Mersenne number

From Encyclopedia of Mathematics
Jump to: navigation, search

2020 Mathematics Subject Classification: Primary: 11A [MSN][ZBL]

Mersenne prime

A prime number of the form $M_n=2^n-1$, where $n=1,2,\ldots$. Mersenne numbers were considered in the 17th century by M. Mersenne. The numbers $M_n$ can be prime only for prime values of $n$, since if $d$ divides $n$ then $M_d$ divides $M_n$. For $n=2,3,5,7$ one obtains the prime numbers $M_n=3,7,31,127$. However, for $n=11$ the number $M_n$ is composite. For prime values of $n$ larger than $11$, among the $M_n$ one encounters both prime and composite numbers. The fast growth of the numbers $M_n$ makes their study difficult. By considering concrete numbers $M_n$ it has been shown, for example, that $M_{31}$ (L. Euler, 1750) and $M_{61}$ (I.M. Pervushin, 1883) are Mersenne numbers. Computers were used to find other very large Mersenne numbers, among them $M_{11213}$. The existence of an infinite set of Mersenne numbers is still an open problem (1989). This problem is closely related with the problem on the existence of perfect numbers.


The exponents $n$ such that the Mersenne number $M_n$ is prime that were known before 1970 are

$$2, 3, 5, 7, 13, 17, 19, 31, 61, 89, 107, 127, 521, 607, 1279, 2203, 2281, 3217, 4253, 4423, 9689, 9941, 11213.$$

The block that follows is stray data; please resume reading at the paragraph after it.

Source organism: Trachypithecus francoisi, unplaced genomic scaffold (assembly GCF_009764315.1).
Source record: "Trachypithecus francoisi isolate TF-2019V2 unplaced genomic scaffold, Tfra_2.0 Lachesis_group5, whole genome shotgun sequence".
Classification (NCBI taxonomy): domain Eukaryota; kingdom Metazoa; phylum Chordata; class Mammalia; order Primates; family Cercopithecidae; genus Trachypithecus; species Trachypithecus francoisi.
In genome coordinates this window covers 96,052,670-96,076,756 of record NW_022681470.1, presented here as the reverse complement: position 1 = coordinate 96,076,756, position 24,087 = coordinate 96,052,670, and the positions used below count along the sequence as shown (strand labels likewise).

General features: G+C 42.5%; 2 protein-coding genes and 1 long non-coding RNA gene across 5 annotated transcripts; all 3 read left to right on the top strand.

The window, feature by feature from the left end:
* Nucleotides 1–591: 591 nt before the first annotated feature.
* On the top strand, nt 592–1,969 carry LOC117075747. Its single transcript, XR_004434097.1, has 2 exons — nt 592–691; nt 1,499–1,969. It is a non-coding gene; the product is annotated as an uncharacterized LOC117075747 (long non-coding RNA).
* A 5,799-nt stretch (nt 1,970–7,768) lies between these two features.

More have been found before 1989 : $$19937, 21701, 23209, 44497, 86243, 110503, 132049, 216091.$$

In 2023, 51 such exponents are known, the largest one being $82589933$ found in December 2018 by the Great Internet Mersenne Prime Search.

The Lucas test provides a very simple method to establish primality of these numbers. This test consists of the following (cf. [a2]). Define $S_1=4$ and $S_{k+1}=S_k^2-2$ for $k\geq1$. Then $M_n$ is prime if and only if $M_n$ divides $S_{n-1}$ (and $n$ is a prime number).


[1] H. Hasse, "Vorlesungen über Zahlentheorie", Springer (1950) Zbl 0038.17703
[2] A.A. Bukhshtab, "Number theory", Moscow (1966) (In Russian)
[a1] H. Riesel, "Prime numbers and computer methods for factorisation", Birkhäuser (1986)
[a2] D. Shanks, "Solved and unsolved problems in number theory", Chelsea, reprint (1978)
How to Cite This Entry:
Mersenne number. Encyclopedia of Mathematics. URL:
This article was adapted from an original article by B.M. Bredikhin (originator), which appeared in Encyclopedia of Mathematics - ISBN 1402006098. See original article